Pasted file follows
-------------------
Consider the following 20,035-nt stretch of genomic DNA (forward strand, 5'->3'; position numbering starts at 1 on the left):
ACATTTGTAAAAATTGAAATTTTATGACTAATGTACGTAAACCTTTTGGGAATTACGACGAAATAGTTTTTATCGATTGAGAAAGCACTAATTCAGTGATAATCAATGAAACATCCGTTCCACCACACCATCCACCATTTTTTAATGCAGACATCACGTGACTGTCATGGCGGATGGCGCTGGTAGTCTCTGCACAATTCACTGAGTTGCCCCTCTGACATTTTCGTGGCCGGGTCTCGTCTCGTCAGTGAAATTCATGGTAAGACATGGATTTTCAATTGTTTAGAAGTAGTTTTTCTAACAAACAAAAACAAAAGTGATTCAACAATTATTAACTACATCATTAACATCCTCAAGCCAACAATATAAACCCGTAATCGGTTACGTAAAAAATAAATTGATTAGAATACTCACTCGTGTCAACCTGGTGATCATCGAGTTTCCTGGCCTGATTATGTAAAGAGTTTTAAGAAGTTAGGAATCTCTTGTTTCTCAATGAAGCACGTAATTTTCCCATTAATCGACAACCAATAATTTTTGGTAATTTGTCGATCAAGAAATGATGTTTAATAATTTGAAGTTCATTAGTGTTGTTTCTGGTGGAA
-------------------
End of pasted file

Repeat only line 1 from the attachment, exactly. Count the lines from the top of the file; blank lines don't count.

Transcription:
Consider the following 20,035-nt stretch of genomic DNA (forward strand, 5'->3'; position numbering starts at 1 on the left):